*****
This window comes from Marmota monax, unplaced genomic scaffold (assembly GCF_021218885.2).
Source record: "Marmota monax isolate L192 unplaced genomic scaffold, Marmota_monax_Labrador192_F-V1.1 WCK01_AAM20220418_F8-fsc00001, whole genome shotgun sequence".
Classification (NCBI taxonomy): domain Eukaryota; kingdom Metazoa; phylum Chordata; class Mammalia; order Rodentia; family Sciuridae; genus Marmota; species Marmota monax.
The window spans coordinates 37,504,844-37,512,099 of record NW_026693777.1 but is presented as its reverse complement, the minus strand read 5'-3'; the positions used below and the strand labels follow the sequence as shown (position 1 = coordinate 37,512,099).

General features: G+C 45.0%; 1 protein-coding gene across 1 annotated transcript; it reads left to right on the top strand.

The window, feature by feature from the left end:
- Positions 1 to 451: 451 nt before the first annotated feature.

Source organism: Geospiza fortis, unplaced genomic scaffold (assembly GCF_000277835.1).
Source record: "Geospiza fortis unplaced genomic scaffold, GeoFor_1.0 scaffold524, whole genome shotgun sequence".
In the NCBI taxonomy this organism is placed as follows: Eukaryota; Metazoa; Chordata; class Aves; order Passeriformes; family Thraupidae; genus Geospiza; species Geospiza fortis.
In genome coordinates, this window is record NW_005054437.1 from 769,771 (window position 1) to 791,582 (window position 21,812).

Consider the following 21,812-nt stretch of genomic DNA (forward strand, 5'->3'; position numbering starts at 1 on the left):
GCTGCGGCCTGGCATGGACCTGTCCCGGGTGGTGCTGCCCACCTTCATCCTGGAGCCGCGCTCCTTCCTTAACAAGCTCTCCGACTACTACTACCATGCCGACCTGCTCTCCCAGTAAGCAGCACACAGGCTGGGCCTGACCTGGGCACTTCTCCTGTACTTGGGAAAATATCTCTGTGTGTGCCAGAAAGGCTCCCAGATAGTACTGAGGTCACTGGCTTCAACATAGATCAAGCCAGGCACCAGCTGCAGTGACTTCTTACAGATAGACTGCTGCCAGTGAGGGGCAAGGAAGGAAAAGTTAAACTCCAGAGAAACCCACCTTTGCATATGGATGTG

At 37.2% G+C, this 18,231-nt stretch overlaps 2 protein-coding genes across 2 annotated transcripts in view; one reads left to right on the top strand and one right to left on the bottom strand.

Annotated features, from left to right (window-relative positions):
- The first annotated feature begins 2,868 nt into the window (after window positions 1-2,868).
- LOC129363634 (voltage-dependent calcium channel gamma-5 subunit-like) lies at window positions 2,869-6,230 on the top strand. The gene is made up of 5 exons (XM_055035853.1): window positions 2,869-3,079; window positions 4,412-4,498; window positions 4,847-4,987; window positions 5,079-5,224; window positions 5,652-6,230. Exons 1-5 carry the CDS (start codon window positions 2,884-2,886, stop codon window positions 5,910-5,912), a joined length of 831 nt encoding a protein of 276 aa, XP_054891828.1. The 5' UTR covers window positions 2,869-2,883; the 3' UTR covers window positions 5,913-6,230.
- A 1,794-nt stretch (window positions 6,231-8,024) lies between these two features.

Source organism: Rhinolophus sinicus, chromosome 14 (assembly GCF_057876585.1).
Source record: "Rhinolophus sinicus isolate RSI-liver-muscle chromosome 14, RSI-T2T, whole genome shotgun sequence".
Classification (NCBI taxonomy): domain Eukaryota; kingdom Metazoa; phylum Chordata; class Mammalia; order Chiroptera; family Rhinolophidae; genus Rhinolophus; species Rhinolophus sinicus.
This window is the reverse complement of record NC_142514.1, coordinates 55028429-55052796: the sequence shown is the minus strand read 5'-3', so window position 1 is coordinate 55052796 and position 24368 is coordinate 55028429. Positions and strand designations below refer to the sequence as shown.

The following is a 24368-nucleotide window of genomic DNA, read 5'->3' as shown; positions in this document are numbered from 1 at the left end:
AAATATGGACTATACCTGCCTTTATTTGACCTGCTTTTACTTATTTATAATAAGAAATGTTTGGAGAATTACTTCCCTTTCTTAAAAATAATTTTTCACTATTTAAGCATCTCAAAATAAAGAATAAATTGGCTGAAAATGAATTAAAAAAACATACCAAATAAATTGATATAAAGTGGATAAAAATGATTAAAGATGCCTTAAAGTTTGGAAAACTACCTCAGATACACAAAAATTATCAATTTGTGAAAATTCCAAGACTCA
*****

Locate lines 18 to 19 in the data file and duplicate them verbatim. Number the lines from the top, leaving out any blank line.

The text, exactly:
- A 1,794-nt stretch (window positions 6,231-8,024) lies between these two features.

Source organism: Rhinolophus sinicus, chromosome 14 (assembly GCF_057876585.1).